David Copperfield (which I’m currently reading) is a fictional autobiography. The narrator, David, is a man who tries to reconstruct, and perhaps to recover, his life through memory. In this, he resembles Proust’s Marcel, being, like him, in search of lost time. In the second chapter of the book he recalls events that occurred when he was still a little boy of perhaps six years old and his mother still a very young and handsome woman. David’s father had died shortly before he was born, and David and his mother had been very close until she met a new man whom she would soon marry. The man turns out to be a tyrant, his mother is too weak to oppose him, and David is sent away to a boarding school in another part of the country. Yet the adult David, looking back on his life, remembers his mother as she was before that time, shortly after she had met that man and when she still dared to show her son how much she loved him. And it is in his memory that the person that she once was is kept alive:
“Can I say of her face – altered as I have reason to remember it, perished as I know it is – that it is gone, when here it comes before me at this instant, as distinct as any face that I may choose to look on in a crowded street? Can I say of her innocent and girlish beauty, that it faded, and was no more, when its breath falls on my cheek now, as it fell that night? Can I say she ever changed, when my remembrance brings her back to life, thus only; and, truer to its loving youth than I have been, or man ever is, still holds fast what it cherished then?”
David’s mother is of course long gone, and even if she were still alive, she would be old now and no longer innocent and girlishly beautiful. Yet in his memory she still is and will always be, as long as he is there to remember her. What interests me in David’s account is the suggestion that the past is not really gone, that it is not really past at all, except in the sense that we can no longer fully access it, no longer go there. It is rather like a place that we once lived in, but now have been barred from ever visiting again, and which is still out there, somewhere, unchanged. Like a Garden of Eden (though not necessarily a nice one), whose gates have been slammed shut in our faces and are now guarded by a couple of cherubim to make sure that we can never go back there again. It suggests that time is just another form of space, and that is exactly what I feel when I look back at my own life. (I suppose you could say it is a B-Series experience of time, which knows no past or future, but only earlier and later.) It feels as if I had lived in different temporal worlds, as if the boy that I once was still existed in a parallel universe, and the troubled teenager in another, and the student, and the young father in yet another. It is phases of my life (not moments) that each seem to have created their own universe. Each of these phases is connected to particular places, which today are of course no longer the same places, not because they have changed so much, but because I no longer belong there. They would no longer know me. Those creations are not possible worlds of events that have never occurred because I didn’t act in such a way that they would occur (but which could have occurred if I had), but actual worlds, of events that did occur, which my memory (and a strange sort of longing) presents to me as worlds that still co-exist with the world that I am currently inhabiting.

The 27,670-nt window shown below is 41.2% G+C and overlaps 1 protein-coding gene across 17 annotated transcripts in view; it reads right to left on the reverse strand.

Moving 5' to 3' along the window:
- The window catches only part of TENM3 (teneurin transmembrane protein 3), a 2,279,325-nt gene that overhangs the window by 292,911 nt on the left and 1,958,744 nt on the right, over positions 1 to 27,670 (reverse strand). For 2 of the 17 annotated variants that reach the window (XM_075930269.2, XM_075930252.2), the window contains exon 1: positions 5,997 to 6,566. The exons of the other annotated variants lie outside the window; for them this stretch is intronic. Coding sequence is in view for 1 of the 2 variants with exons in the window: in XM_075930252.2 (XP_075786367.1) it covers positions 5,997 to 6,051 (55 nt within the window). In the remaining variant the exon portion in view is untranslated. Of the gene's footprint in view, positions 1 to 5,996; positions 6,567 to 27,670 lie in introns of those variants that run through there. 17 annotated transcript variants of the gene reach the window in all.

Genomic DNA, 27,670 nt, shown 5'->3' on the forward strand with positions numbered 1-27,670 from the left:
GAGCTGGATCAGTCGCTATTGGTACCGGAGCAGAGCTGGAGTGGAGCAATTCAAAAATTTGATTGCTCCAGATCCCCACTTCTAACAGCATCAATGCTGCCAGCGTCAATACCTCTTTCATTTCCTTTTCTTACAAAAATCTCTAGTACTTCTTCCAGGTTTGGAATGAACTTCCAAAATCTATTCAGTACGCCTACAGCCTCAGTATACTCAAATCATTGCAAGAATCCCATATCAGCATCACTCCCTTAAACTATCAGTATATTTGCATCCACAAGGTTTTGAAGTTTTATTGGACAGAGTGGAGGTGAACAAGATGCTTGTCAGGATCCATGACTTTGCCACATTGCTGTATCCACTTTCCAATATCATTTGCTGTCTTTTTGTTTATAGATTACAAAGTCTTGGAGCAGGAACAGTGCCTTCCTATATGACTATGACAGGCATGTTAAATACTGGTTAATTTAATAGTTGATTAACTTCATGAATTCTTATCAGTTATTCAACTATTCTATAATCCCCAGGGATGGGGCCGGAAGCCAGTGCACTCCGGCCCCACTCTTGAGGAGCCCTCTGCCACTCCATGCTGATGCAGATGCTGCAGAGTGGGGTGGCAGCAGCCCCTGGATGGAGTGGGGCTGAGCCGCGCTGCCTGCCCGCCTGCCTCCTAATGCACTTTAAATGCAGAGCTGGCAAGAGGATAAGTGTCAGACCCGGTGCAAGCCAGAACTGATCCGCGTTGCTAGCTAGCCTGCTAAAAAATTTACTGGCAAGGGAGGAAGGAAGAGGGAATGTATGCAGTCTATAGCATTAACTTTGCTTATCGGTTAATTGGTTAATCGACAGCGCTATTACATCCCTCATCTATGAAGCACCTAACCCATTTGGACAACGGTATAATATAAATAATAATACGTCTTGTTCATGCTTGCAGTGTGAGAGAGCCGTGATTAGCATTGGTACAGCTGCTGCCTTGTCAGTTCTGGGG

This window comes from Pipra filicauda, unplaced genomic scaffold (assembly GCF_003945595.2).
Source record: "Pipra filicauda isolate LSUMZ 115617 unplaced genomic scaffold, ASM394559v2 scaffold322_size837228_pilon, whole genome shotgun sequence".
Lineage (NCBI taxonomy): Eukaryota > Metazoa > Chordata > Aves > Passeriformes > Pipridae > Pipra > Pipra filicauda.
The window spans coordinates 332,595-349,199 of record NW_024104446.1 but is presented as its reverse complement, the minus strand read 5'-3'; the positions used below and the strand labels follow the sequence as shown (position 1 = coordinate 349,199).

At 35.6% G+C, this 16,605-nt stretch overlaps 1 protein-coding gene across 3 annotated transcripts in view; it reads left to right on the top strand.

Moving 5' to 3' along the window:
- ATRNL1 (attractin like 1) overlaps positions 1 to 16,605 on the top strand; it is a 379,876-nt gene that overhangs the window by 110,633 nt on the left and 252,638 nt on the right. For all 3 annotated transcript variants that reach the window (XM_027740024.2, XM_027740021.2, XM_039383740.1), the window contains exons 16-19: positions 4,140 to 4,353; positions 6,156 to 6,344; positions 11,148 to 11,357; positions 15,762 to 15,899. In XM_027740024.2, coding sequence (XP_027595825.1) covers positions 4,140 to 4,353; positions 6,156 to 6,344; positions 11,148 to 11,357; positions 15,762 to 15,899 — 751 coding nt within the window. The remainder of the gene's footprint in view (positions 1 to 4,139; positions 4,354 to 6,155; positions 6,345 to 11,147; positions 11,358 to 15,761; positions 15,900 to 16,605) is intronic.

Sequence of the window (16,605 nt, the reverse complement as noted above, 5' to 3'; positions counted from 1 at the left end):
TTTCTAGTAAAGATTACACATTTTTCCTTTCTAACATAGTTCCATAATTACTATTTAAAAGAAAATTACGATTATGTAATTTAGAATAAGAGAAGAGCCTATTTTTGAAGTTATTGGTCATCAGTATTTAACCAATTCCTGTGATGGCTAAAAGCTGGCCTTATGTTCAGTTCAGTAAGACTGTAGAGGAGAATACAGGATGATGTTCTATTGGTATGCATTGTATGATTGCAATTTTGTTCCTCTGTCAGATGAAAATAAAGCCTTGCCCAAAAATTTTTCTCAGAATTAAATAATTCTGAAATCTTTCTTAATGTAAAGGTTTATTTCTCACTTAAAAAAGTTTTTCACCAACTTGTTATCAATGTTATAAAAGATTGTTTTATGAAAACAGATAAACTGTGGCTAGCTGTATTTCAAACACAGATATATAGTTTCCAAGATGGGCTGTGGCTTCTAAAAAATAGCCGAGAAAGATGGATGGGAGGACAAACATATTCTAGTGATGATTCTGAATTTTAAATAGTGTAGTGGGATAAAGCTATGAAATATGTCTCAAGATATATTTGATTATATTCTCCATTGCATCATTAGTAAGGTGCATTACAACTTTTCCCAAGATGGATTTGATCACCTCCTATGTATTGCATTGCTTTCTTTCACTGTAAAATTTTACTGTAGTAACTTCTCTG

I’m not even sure this idea makes sense, but then again, it is time itself, and not any particular account of it, that seems to defy understanding. How can we understand that there once was a time, not long ago, when we didn’t exist, and that there will be a time, very soon, when we no longer exist? How can we understand that we might easily have not existed at all, and generally, that something that exists at one moment can at some other moment not exist? How can anything ever be lost for good, simply disappear from the world? How can the world itself have a beginning, and how an end? And how can it not have? Perhaps those philosophers, from Parmenides to John McTaggart, who have claimed that there is, ultimately, no time, that time is an illusion, are right after all.